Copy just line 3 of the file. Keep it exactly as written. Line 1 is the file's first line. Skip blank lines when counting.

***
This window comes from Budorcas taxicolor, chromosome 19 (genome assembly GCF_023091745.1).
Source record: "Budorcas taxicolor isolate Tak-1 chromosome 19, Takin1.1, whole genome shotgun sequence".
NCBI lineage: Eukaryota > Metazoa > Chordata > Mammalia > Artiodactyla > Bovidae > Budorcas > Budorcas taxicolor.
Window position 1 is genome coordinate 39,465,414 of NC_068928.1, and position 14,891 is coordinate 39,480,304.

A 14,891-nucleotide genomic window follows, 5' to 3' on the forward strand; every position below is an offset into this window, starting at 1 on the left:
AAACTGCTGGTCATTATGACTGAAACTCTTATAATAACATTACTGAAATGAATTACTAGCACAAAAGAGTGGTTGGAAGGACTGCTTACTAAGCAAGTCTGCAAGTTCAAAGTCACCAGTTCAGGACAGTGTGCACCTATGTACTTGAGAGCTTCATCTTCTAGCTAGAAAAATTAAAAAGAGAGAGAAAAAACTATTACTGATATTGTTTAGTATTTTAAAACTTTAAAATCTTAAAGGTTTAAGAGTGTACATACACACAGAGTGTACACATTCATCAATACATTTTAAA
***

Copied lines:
NCBI lineage: Eukaryota > Metazoa > Chordata > Mammalia > Artiodactyla > Bovidae > Budorcas > Budorcas taxicolor.